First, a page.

China Warns U.S. Over Anti-Missile Plans
China on Monday criticized plans by the United States to bolster their anti-missile defense capabilities amid increased threats from North Korea, as Reuters reports that Beijing thinks such reactions will only inflame North Korea’s recklessness:
“The anti-missile issue has a direct bearing on global and regional balance and stability. It also concerns mutual strategic interests between countries,” Chinese Foreign Ministry spokesman Hong Lei told a daily news briefing.
U.S. Defense Secretary Chuck Hagel announced plans on Friday to bolster U.S. missile defenses in response to “irresponsible and reckless provocations” by North Korea, which has threatened a preemptive nuclear strike against the United States.
Hong said China believed efforts to increase security and resolve the problem of nuclear proliferation were best achieved through diplomatic means.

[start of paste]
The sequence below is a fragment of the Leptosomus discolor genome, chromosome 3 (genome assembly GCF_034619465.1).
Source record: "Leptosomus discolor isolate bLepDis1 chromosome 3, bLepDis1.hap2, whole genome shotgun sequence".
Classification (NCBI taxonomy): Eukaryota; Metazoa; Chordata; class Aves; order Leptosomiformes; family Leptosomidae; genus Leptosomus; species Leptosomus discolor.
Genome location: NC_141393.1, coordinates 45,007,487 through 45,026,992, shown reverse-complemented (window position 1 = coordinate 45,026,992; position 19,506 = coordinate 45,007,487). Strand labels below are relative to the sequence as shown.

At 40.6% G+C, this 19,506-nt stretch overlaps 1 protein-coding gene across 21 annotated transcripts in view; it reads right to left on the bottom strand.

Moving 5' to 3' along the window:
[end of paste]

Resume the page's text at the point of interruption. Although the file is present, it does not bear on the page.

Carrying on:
“Actions such as strengthening anti-missile (defenses) will intensify antagonism and will not be beneficial to finding a solution for the problem,” Hong said.
China condemned North Korea’s most recent nuclear weapons test last month, the third such test conducted by Pyongyang and the first since 2009, and even supported a unanimous U.N. Security Council vote to impose tougher sanctions on the rogue state. But as Chris Buckley of The New York Times explains, China does not think more pressure will bring North Korea back to the negotiating table:
China has long served as North Korea’s most important diplomatic and economic supporter. It has opposed North Korean efforts to develop nuclear weapons, but has argued that harsh sanctions will not induce the North to abandon such ambitions.
China’s backing of the Security Council resolution, and open calls from prominent Chinese experts for their government to distance itself from North Korea, stirred speculation among some observers that China might move to reduce its political and economic support for the North.
But Chinese officials have been stressing that North Korea has its own security worries that should be dealt with, and that they do not see sanctions as the right tool to bring the North back to negotiations.